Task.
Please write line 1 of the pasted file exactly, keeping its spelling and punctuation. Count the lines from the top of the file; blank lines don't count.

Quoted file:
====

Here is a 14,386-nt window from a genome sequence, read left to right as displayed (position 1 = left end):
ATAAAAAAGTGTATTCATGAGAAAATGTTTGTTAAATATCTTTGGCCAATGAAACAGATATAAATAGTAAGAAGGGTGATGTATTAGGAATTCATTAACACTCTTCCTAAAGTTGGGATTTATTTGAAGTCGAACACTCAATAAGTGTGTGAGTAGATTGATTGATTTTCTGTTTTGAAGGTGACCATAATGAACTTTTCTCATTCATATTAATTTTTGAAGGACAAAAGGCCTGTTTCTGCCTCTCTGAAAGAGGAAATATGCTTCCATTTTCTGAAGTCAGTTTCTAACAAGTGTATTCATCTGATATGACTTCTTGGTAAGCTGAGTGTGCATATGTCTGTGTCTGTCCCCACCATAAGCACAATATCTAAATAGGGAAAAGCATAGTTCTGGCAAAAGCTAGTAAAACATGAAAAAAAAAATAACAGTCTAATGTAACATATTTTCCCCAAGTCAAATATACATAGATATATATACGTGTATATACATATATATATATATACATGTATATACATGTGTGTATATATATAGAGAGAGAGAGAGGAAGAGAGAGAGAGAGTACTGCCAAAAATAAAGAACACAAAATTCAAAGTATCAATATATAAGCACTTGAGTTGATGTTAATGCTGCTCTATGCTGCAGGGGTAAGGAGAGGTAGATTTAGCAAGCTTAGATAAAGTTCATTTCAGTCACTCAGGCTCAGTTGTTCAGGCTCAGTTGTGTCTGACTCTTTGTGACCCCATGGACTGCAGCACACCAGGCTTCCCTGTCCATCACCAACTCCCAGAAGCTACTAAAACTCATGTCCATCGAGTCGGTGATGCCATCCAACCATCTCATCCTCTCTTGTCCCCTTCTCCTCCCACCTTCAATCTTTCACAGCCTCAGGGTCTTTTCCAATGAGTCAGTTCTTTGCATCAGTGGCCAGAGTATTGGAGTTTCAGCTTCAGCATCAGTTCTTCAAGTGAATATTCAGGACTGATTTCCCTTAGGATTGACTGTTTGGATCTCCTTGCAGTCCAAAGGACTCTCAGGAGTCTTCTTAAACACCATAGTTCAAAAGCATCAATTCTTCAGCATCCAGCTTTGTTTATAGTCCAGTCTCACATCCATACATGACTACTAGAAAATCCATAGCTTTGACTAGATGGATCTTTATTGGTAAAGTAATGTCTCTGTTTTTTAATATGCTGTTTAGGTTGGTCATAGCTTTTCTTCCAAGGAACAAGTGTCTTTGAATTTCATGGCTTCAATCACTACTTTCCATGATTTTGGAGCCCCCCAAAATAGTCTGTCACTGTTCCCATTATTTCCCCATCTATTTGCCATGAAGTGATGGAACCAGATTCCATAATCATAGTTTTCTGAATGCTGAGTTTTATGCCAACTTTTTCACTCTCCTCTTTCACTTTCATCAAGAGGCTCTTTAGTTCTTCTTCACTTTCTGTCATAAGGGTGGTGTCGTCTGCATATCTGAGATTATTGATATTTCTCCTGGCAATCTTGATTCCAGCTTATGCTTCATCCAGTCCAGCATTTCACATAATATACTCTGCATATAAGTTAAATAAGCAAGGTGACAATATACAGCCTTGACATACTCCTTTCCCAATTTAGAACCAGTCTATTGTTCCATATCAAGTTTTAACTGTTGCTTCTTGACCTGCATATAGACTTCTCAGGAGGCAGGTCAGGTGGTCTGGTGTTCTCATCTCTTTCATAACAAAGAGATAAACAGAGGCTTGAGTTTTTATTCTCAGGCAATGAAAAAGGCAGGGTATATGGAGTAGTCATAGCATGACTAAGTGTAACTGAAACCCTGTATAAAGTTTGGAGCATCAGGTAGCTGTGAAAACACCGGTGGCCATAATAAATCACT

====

Here is a 14,386-nt window from a genome sequence, read left to right as displayed (position 1 = left end):